Of course, sometimes even doing this little feels like too much. Most of us experience failure and rejection at some point, and the more successful we are, the more of both we’ll probably have. When publisher after publisher turned down Defying Gravity, I was demoralized, but I understood that my work would never see the light of day unless I kept trying. Eventually, my agent sold the book.

That said, it’s okay to have pity party from time to time so long as you don’t wallow in despair. There’s nothing wrong with shedding a few tears, eating a bowl of Haagen Dazs and watching a night of “Fixer Upper” on HGTV.

What I’ve come to realize is that most of us have both fertile and fallow periods, and often it’s those fallow periods that end up seeding the fertile ones.

What words of advice would you offer women on their empowerment journey to relaunch themselves?

First, be honest with yourself. As I said above, ask my 2 questions: “What am I doing that I want to stop? What am I not doing that I want to begin?” Even if you have no idea what your passions and gifts are, you’re undoubtedly clear about something in your life. Start there.

Second, take a step and see how it feels. Don’t get ahead of yourself. Signing up for a pre-med course at 40 doesn’t mean you have to commit to going to medical school. On the other hand, if you never take a step, you’ll never know what you could have accomplished. As the centenarian I quote at the beginning of my book says, “if I had known I would live to be one hundred, I would have taken up the violin at 40. By now I could have been playing for 60 years!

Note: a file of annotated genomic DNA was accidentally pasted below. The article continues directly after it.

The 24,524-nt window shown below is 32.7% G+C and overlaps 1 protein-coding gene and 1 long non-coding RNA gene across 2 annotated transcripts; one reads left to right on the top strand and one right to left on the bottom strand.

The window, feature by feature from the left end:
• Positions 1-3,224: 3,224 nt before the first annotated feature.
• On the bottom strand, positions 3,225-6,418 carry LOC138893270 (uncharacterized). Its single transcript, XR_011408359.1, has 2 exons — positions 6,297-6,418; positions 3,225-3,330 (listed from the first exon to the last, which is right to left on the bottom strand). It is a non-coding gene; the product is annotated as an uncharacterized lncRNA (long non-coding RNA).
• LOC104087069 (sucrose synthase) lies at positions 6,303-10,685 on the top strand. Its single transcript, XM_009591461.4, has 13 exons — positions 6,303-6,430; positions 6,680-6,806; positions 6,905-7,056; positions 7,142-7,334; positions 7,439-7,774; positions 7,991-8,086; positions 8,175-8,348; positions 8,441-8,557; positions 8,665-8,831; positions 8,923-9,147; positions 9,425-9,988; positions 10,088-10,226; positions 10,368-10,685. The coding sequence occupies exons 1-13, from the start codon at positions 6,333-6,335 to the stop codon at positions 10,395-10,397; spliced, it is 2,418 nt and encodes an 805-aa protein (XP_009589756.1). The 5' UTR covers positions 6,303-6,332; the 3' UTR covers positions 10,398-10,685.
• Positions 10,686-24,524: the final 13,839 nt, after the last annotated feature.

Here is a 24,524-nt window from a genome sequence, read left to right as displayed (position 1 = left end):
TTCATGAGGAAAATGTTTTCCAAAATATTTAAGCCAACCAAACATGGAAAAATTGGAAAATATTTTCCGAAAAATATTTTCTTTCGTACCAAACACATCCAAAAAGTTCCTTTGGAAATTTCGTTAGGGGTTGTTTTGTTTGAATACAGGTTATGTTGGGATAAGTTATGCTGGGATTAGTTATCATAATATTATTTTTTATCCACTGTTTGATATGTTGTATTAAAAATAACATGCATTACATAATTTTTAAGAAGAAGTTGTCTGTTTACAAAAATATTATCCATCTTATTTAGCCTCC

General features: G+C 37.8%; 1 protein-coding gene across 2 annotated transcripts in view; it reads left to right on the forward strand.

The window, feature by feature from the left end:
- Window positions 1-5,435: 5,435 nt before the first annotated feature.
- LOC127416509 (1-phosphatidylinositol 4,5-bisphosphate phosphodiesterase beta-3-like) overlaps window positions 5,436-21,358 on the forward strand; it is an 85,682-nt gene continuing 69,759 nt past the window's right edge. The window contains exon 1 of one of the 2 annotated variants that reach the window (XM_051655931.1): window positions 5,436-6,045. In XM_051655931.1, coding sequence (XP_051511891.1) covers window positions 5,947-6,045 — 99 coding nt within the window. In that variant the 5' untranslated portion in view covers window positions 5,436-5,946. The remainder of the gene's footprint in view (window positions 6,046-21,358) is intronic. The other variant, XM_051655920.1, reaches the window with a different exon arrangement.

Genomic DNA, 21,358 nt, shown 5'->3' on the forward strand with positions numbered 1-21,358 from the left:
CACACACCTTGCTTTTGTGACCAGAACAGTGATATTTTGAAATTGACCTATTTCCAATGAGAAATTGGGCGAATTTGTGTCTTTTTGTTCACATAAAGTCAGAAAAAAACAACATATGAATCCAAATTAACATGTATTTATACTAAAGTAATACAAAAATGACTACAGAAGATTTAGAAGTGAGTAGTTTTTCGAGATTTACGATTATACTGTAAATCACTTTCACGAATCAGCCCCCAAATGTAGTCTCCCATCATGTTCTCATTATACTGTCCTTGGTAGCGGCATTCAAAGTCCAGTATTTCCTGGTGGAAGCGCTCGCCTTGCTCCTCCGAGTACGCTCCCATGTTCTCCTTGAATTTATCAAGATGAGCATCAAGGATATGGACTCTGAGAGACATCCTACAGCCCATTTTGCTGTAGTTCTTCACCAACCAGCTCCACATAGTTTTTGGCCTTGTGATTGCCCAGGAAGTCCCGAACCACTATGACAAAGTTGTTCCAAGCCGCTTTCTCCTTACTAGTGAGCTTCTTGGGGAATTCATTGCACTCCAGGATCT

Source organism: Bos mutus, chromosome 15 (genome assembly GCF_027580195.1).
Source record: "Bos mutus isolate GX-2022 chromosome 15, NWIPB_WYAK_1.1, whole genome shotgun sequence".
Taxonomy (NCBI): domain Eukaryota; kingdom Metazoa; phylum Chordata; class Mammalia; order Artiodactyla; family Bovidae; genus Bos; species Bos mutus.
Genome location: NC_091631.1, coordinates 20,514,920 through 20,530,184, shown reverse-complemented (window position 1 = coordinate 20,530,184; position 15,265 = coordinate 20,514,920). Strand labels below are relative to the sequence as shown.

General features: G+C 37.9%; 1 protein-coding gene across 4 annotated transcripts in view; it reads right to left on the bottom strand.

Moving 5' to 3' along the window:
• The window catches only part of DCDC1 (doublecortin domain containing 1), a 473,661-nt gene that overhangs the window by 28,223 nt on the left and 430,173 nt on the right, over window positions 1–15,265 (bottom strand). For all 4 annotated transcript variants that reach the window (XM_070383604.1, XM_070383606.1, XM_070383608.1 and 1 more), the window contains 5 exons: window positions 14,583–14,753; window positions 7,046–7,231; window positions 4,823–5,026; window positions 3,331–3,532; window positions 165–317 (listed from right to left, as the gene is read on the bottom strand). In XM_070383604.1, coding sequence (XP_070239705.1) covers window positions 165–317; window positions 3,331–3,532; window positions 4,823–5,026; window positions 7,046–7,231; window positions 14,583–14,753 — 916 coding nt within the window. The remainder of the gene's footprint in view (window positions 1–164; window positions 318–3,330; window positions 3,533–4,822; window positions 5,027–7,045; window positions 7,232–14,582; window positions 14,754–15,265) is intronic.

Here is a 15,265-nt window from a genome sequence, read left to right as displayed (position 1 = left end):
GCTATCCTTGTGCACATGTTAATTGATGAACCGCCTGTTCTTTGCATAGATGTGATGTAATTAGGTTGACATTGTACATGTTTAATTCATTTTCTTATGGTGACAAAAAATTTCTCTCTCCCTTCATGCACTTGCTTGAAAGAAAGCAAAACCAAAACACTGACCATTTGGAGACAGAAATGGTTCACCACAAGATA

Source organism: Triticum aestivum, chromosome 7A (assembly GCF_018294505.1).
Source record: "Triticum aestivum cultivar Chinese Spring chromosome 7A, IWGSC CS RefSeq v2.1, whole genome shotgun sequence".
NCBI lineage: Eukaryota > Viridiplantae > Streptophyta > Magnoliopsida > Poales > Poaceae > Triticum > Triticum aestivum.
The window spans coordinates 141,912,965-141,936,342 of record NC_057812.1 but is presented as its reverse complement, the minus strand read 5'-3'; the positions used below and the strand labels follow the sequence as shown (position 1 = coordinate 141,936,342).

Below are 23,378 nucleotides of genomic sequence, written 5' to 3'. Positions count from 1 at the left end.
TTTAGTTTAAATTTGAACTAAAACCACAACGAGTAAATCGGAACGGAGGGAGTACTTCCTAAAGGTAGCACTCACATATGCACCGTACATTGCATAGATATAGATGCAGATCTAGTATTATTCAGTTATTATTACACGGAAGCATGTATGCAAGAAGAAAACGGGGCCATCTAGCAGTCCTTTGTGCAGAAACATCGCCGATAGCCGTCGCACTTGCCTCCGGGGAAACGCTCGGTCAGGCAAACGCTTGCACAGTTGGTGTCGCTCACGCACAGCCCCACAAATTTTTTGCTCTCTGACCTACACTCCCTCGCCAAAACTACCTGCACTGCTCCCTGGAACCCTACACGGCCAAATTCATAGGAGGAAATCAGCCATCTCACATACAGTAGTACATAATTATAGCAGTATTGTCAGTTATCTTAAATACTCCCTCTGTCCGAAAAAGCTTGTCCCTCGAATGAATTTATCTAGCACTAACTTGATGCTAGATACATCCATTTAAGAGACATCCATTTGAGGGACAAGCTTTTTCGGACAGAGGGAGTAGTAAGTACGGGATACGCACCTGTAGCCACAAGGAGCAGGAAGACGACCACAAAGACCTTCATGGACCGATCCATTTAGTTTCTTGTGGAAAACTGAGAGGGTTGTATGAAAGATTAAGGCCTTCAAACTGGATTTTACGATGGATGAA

Third, banish guilt. Understand that it’s not selfish to follow our passions. The women in my book might not have made dinner for their families every night, but they’ve inspired their children and the people around them to defy the societal weight of age and gender and, most of all, to defy their limited ideas about themselves. Without exception, these women used their talents to help others and connect more powerfully than ever before with the human community.

Fourth, consider doing at least one bold thing a day. Eleanor Roosevelt said something similar. She said, “Do something that scares you every day.” Again, keep the bar low. For me, eating Gorgonzola cheese is being bold. So is riding my bike on a road with cars or calling someone to ask a favor. The more you exercise your bold muscles, the stronger they get.

And finally, don’t fight aging; embrace it.

How did you help finance your vision and new initiatives that enabled you to build your newest success?

Great question. I’ve been very fortunate in my life in terms of finances. I got a full scholarship for my master’s program at Georgetown and unexpectedly inherited some money less than a month after I quit my teaching job to become a writer. I was planning on taking only a semester off but ended up having enough money to finish the project.

Many, many people, however, have to be much more creative than I was in terms of financing their endeavors. One woman I interviewed got a clerical job at a community college just so she could take classes for free. Another mortgaged her family home to open a business. Again, I think it’s often best to start small. Don’t spend a lot of money on desks and chairs.

About Prill Boyle
A self-described late bloomer, Prill graduated summa cum laude from Georgetown University at age 38, landed her first full-time teaching job at age 40 and wrote her first book–DEFYING GRAVITY: A CELEBRATION OF LATE-BLOOMING WOMEN–at age 50. Since its publication, she has spoken to groups all over the world about finding passion and purpose at any age, given an address at the United Nations and had her blog mentioned in The New York Times. In January 2011, she became the host of the long-running Fairfield County television program Ageless. Now 62, she and her husband reside in Westport, Connecticut where she continues to interview and write about late bloomers.